Radio Silence, for example, hides all your units in a sector from your opponent's strategic view, though they'll suddenly appear if he brings a unit into line-of-sight. The Spy ruse reveals the exact nature of enemy unit-stacks in an area so you can see precisely what flavour of armour is in that heavy-unit stack, and deploy your response accordingly.
Reverted Intel, a personal favourite, is hilarious - it simply disguises your light units as heavy and your heavy units as light. See that stack of relatively harmless infantrymen? Surprise... They're all Tiger Tanks!
In practice, these ruses create a fog of war that shrouds intelligence and affects decision-making. They enable you to deceive your opponent into crippling actions which can disrupt his carefully ordered deployment, and create opportunities for your own forces. The scope for coming up with favoured personal strategies, and reacting in specific way to specific opponents, is huge, and I'll be delighted to see these strategies evolve as players get to grips with the game.
Woven into this cloak-and-dagger framework are the standard pre-requisites of RTS: base building, resource management, and the timeless rock-paper-scissors of unit differentiation. The single-player campaign kicks off during the Africa conflict, and sees you barrelling around the arid flatlands from a allied perspective, performing hit-and-run strikes on German positions, and holding the line when the Panzers reply.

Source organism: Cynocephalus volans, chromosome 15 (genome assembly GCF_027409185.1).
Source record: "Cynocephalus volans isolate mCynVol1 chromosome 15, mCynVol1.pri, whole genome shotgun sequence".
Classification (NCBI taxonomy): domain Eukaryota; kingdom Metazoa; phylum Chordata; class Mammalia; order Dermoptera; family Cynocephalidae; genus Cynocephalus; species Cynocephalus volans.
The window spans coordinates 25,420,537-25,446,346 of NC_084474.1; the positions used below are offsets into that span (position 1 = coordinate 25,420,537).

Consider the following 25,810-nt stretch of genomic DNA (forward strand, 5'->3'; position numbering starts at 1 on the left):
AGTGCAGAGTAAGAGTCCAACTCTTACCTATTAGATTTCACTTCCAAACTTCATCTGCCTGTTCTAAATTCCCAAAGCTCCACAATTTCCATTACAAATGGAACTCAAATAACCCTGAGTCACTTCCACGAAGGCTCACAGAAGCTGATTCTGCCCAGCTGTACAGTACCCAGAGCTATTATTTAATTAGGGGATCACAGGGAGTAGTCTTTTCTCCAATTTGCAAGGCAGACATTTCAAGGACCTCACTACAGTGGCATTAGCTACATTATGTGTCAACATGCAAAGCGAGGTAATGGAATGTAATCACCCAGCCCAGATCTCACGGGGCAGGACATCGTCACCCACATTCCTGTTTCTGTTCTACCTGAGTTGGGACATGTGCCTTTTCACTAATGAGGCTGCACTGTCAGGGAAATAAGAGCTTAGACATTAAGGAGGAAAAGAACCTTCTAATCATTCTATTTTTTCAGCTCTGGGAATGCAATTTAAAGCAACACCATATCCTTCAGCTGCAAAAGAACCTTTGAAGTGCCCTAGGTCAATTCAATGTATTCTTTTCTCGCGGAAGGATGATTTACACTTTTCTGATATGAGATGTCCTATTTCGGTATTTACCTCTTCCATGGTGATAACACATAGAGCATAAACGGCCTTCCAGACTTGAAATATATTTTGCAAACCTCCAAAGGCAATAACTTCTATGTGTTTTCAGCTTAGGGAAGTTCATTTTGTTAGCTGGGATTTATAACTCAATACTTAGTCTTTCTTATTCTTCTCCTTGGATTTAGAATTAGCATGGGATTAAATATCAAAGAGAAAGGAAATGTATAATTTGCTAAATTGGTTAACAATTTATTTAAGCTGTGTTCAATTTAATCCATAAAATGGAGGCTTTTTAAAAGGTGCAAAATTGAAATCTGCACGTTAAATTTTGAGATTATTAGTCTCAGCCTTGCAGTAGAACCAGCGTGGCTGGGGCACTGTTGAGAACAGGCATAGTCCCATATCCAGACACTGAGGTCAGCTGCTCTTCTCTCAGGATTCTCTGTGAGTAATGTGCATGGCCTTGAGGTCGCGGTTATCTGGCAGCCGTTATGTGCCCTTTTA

The game teaches you how to use your units in a pretty effortless fashion, and while the first four or five missions are clearly tutorial, they feature enough intrigue and scope for experimentation to not really feel like it.
Infantry, the backbone of any army, is at once terribly brittle and massively useful... When employed correctly. Scamper a few platoons through open countryside and they're horribly weak, but secrete them in a treeline where tanks fear to tread and they can perform ambushes which strike for triple damage.
They're also the only units that can capture enemy structures, such as armour factories and airbases, making them essential support for the war effort throughout the game.
Elsewhere in the tech tree, there are enough shade-of-grey variations to support any strategy. Long-range strikers may prefer to plump for air-support and artillery, and porcupine their home structures with tank-hunters and hidden troops fortifying nearby towns and forests.
Likewise, there's scope for huge Kursk-style armoured divisions sweeping across the map, if that floats your boat. Although to some extent your choice of roster is dictated by terrain; spotting natural choke-points for troops to lie in ambush, and letting geography help you decide the best place to deny flanks, is all part of the equation.
If it's not already plain, I've high hopes for RUSE. I'm not too fussed by the rubbery, bargain-basement CG and the throwaway rise-to-military-greatness storyline that links the missions. But the interface is slick and approachable, it shows innovation in the areas where it's most needed, and the promise of tense multiplayer bouts, peppered with troughs of deep dismay and peaks of blazing glory, is pretty compelling. Let's hope it's not all some kind of... Ruse.
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